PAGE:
Abandoned Berlin

Themes for the trip: cold hands, dürur, and sore feet. I walked everywhere and aside from the fact that I only wore Clark’s Desert Boots, I think my feet were still trying to recover from the Athens Marathon. It’s probably good that it was so cold in Berlin because my feet were perpetually iced the whole trip. At one point, I thought my right ‘ring’ toe (don’t know what else to call that one) wasn’t gonna make it. Luckily, stuffing paper towels in your shoes holds heat like a charm. This was and wasn’t my first rodeo.


Highlights from my trip to Berlin include seeing my friend Jeremy and staying with his German host-family, attempting to understand German, eating at Christmas markets, finding a NATO spy base, and exploring abandoned amusement parks. Berlin was a young city with some pretty recent history. Many of its buildings are modern, but they compliment the plethora of much older buildings in a very unique way. These buildings likely lived through the tearing down of the Berlin Wall in 1989, a heavily monitored wall that completely surrounded West Berlin. I learned a lot about the Berlin’s importance in WWII, the Cold War, and the division of Germany. It’s hard to believe how recent these events were.



One of my favorite parts about Berlin is the number of abandoned sites it contains. They litter Berlin in a way that completely contradicts its ordered, clean, and efficient culture. Typically, people are not allowed into these sites, but if you can jump high enough they might let you in. Unfortunately I cannot jump very high.

It’s so funny how many of these sites are cut off to the public. I understand how certain ones, like the abandoned amusement park, are potentially dangerous, but c’mon. The Olympic village from 1936 should not be abandoned and neither should the scene of the Valkyrie assassination plot against Hitler, 1000 room apartment buildings, old hospitals, old airports, old supermarkets, etc. Usually the sites are simply overgrown with weeds, fenced off, and away from the city center. At the abandoned amusement park, I was unable to enter not only because the fence was a wee bit too high, but also because there were workers inside cleaning up the site. This site was not open to the public, yet they were cleaning it as if it were. I found that really odd. While the rusty Ferris wheel ominously creaked in the slow cold breeze, I sat there watching men in big trucks aimlessly cleaning something that would probably be destroyed eventually. I bet they have been slowly clearing debris on this site for years. It was all unnecessary performance. No public eyes would see the inside, but for some reason these men had been told to clean the park as if they would. It didn’t make sense.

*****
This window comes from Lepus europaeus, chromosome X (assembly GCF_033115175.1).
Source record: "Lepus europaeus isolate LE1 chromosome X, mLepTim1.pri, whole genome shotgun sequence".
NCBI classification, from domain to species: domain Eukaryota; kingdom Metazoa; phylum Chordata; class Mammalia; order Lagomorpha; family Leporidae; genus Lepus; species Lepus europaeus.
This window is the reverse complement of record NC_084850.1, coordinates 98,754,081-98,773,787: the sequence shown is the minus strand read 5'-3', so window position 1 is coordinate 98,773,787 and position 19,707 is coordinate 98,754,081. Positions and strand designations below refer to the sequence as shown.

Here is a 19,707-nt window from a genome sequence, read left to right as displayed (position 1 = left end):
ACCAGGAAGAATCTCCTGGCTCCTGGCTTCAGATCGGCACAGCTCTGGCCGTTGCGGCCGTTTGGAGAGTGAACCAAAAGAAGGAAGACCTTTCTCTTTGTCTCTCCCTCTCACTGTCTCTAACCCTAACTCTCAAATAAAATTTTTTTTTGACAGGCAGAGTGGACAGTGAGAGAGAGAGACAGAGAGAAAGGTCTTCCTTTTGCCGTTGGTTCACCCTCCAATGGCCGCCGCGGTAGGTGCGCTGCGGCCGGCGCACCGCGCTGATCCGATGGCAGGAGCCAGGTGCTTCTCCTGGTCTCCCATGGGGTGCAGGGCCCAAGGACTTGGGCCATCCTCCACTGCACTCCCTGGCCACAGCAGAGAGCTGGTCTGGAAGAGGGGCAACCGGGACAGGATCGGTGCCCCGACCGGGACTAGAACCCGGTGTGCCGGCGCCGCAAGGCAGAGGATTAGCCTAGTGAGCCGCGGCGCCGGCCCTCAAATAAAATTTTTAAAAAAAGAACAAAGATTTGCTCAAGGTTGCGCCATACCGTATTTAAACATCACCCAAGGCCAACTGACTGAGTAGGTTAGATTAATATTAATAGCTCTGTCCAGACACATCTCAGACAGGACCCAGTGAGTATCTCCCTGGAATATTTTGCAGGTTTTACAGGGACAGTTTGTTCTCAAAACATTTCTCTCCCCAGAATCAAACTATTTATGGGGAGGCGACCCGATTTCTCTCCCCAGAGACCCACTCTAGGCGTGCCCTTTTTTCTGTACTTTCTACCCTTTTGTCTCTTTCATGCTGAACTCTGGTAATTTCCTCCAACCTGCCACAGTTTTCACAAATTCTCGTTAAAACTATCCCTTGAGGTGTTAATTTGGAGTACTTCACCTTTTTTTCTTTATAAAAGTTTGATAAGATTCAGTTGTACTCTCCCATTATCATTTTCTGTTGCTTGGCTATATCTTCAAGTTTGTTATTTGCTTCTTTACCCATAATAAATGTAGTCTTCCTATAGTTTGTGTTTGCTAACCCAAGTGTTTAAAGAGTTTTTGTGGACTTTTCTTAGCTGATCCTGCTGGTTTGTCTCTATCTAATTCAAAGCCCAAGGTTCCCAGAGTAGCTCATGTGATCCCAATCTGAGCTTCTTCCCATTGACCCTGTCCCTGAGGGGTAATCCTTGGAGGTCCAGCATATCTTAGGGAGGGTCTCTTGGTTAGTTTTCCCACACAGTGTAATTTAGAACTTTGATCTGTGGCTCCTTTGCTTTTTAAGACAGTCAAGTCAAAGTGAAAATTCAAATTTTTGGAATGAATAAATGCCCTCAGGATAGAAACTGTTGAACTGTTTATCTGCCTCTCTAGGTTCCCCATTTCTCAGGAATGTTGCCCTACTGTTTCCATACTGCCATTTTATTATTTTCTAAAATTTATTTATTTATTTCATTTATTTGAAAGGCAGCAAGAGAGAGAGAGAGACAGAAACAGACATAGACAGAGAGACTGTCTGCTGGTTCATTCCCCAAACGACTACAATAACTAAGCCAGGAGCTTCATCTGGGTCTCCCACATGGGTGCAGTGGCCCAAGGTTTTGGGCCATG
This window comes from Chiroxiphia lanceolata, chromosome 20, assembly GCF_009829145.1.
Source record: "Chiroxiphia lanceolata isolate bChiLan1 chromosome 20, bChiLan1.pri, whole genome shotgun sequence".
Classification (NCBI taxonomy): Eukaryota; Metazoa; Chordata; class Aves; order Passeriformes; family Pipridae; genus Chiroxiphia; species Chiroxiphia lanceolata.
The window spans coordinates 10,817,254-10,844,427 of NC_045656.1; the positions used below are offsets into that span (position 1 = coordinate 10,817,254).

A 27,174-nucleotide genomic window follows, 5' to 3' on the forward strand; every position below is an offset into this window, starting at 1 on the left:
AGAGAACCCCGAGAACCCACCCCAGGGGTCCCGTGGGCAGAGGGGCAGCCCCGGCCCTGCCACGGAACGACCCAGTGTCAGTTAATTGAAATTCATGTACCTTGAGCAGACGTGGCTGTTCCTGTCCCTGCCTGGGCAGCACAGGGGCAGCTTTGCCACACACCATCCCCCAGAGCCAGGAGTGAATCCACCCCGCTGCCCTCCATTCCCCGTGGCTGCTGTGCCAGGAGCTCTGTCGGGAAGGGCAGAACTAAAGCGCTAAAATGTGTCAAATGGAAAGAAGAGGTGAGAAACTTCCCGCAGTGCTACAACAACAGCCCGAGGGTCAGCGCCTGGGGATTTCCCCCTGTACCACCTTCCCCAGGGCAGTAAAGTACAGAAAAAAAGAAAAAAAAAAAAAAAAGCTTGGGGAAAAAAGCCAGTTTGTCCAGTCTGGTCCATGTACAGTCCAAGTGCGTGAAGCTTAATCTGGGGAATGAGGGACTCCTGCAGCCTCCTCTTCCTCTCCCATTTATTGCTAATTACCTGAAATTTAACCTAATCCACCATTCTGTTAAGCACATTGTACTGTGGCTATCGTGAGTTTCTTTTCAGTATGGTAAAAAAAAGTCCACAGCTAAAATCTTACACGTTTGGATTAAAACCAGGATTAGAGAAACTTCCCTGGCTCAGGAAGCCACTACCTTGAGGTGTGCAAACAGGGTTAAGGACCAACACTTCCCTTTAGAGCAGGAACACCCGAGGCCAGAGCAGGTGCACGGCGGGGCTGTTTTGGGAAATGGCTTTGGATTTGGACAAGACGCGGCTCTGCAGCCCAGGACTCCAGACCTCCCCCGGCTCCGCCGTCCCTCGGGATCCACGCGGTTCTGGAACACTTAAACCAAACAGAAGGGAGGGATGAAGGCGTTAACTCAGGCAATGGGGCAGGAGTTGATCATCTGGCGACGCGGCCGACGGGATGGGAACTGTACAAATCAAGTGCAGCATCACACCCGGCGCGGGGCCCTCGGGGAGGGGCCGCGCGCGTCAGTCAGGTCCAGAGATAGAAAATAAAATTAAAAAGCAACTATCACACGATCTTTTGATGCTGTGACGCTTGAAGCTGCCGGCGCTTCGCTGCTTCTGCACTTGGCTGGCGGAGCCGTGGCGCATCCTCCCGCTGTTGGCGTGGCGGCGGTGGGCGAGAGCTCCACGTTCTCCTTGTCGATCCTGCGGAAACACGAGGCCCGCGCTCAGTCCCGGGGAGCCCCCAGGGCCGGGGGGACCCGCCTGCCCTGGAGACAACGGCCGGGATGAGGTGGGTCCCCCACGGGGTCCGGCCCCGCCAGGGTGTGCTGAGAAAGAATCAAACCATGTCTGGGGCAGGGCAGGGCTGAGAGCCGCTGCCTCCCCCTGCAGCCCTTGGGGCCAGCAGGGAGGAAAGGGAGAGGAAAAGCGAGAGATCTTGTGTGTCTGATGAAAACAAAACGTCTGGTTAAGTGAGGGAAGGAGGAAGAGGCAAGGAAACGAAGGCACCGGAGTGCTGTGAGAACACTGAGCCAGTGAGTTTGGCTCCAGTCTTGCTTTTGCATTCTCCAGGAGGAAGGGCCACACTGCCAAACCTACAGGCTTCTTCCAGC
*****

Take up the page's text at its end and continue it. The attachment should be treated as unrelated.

When I think about these abandoned sites, I can’t help but consider how Jesus pursues us. Jesus claims that there is no need to turn your abandoned, dead life into something that looks somewhat put together. In fact, he tells us that his performance is enough. His death on the cross, his perfect life, his blameless service was enough. This means we can sit with confidence before God because our lack of performance is superseded by Jesus’ perfect performance. But why did he have to perform perfectly? Because he wanted to make God accessible to his people. Because he came to fulfill everything before him. Because only through grace can one experience life; a dead man can’t ever make himself more alive. There is no performance needed to grasp the life that Jesus offers.

God doesn’t want you to try and put together your abandoned park before approaching him. So here’s a crazy thought: give him access to the park. Take down the ‘danger’ signs and give him a grand tour. Will he ignore the heaps of rubble and creaky Ferris wheel? Maybe not, but he can show you how to deal with them in ways that are more effective than your weak bulldozers and backhoes. The best resolve might simply be a change of focus, turning your eyes from the rubble to the one who meets you in it. That process might be hard and it may be difficult to stop cleaning your life, but boy is it worth it. Joy, confidence, love, contentment await you. All you have to do is tear down those fences.

I learned a lot in Germany, but mental pictures like these I will cherish. It’s crazy to think that I only have nine days left in this abroad journey.. I’m praying I leave this place well.


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